WASHINGTON (NEXSTAR) — Senate Majority Leader Mitch McConnell plans to release the GOP’s latest coronavirus aid package on Monday after the proposal, which is expected to include a second round of checks, hit roadblocks within the Republican party this last week.
Still at issue Saturday in the expected $1 trillion GOP aid plan remained how to handle expiring unemployment benefits for some 30 million Americans, the location of the Federal Bureau of Investigation building in downtown Washington, and other issues.
Not at issue: Direct payments to Americans.
President Donald Trump, House Speaker Nancy Pelosi and McConnell were all in agreement that there should be another round of $1,200 direct payments to most Americans at a cost approaching $300 billion. And though some stumbling blocks may remain in approving McConnell’s plan, there appears to be little opposition to this portion of the package.
Many are hopeful the aid package can be approved next week ahead of coronavirus unemployment insurance expiring. While some Republicans suggested unemployment be broken out into its own small bill that can be approved ahead of the deadline, Democrats weren’t interested in the idea. They’re hopeful to get a robust package passed as soon as possible.
In a speech Thursday, McConnell confirmed his proposal would include checks along with aid for schools, money for testing, changes to unemployment assistance rules, more money for small businesses, and a liability shield to protect businesses and schools from coronavirus-related lawsuits, according to The Washington Post.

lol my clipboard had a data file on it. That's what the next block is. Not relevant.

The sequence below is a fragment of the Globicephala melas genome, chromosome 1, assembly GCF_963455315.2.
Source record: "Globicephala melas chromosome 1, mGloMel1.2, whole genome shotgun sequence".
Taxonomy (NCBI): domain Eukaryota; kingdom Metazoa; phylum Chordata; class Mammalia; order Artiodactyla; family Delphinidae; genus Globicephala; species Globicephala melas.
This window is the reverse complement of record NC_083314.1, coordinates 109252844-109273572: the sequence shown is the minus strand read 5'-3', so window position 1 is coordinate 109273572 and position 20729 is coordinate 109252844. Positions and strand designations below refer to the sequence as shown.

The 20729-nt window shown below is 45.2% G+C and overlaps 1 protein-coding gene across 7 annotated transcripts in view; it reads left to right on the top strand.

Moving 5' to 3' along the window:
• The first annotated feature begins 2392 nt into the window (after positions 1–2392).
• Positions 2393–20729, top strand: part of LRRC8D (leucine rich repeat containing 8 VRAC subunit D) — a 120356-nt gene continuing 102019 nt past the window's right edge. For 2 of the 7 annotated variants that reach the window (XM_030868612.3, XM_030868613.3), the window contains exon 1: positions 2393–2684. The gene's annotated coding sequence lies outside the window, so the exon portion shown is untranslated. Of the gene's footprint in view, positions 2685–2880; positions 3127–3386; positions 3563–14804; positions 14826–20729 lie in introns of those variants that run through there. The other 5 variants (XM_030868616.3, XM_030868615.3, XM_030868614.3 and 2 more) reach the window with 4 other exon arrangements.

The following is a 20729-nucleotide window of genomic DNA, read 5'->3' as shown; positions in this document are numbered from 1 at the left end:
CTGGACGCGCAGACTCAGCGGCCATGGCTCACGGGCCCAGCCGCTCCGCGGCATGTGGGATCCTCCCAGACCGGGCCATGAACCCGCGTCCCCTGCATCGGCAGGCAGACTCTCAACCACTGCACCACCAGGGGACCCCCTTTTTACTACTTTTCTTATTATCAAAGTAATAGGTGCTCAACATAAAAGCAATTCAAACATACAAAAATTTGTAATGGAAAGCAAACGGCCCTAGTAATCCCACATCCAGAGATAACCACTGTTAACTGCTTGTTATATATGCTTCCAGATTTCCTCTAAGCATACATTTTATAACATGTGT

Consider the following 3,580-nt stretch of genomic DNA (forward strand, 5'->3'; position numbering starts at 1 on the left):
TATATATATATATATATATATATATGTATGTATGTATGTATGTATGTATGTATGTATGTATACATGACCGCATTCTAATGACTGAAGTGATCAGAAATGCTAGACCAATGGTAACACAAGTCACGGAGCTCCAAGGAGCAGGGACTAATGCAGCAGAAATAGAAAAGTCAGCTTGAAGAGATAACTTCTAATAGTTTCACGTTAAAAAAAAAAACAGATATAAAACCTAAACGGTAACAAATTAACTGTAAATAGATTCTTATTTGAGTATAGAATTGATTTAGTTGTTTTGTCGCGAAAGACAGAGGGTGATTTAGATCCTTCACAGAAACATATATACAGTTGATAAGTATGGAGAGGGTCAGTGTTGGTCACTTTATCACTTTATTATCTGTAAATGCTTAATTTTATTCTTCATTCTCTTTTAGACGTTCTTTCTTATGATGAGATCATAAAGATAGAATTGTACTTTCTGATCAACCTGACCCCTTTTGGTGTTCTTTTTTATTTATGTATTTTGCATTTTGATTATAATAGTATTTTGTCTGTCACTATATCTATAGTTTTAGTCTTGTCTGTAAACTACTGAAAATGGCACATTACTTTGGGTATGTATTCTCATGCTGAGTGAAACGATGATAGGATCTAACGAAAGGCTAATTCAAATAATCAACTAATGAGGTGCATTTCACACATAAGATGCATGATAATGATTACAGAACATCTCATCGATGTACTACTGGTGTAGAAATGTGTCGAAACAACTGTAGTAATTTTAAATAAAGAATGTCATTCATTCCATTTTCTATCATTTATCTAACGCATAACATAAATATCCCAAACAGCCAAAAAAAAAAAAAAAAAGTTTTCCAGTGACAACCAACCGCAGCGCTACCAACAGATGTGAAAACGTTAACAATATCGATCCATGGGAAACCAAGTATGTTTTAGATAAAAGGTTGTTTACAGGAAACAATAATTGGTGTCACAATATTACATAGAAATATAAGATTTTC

In addition to Trump and GOP senators being at odds over priorities, Democrats argue that the Republican proposals won’t be enough to stem the health crisis, reopen schools and provide the amount of needed aid to jobless Americans.
Some Republicans aren’t excited about the $1 trillion price tag.
“I’m not going to vote for it if it’s just a bunch of spending on random issues for special interests. I’m not going to vote for bailouts … . If it’s not focused on jobs and actually getting people back to work, I’m not voting for it,” Missouri GOP Sen. Josh Hawley
Iowa Sen. Joni Ernst, also a Republican, says she’s more flexible.
“I think (the dollar figure) is something that we should always be concerned about as well, but then we also have to look at life and safety,” Ernst said.
House Democrats previously pushed out the HEROES Act, a $3 trillion bill that included $275 billion for testing and healthcare worker hazard pay, and $1 trillion for state and local governments. It was approved in May and included another round of $1,200 checks to American adults and children. Republicans argued that the price tag was far too high and immediately began pushing for their own plan.
If the plan makes it through Congress next week, it’s possible checks could be distributed in mid to late August, according to a report from CNET.
“The president’s preference is to make sure that we send out direct payments quickly so that in August people get more money. There is no question this worked before,” Treasury Secretary Steven Mnuchin said earlier this week in a CNBC interview.
Lawmakers need to act with some urgency. The Senate is set for a recess after Friday, August 7 that would run through Labor Day.
The Associated Press contributed to this report.